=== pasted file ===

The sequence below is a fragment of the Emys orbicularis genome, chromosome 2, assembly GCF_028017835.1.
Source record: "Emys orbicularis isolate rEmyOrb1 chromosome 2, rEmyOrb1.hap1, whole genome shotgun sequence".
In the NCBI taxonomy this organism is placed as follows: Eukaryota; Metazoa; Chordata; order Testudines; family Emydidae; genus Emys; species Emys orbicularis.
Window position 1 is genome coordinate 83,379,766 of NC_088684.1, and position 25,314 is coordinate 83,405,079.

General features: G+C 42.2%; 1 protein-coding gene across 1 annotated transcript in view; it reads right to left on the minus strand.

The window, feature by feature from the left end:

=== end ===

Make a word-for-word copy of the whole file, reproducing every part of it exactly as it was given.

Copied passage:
The sequence below is a fragment of the Emys orbicularis genome, chromosome 2, assembly GCF_028017835.1.
Source record: "Emys orbicularis isolate rEmyOrb1 chromosome 2, rEmyOrb1.hap1, whole genome shotgun sequence".
In the NCBI taxonomy this organism is placed as follows: Eukaryota; Metazoa; Chordata; order Testudines; family Emydidae; genus Emys; species Emys orbicularis.
Window position 1 is genome coordinate 83,379,766 of NC_088684.1, and position 25,314 is coordinate 83,405,079.

General features: G+C 42.2%; 1 protein-coding gene across 1 annotated transcript in view; it reads right to left on the minus strand.

The window, feature by feature from the left end: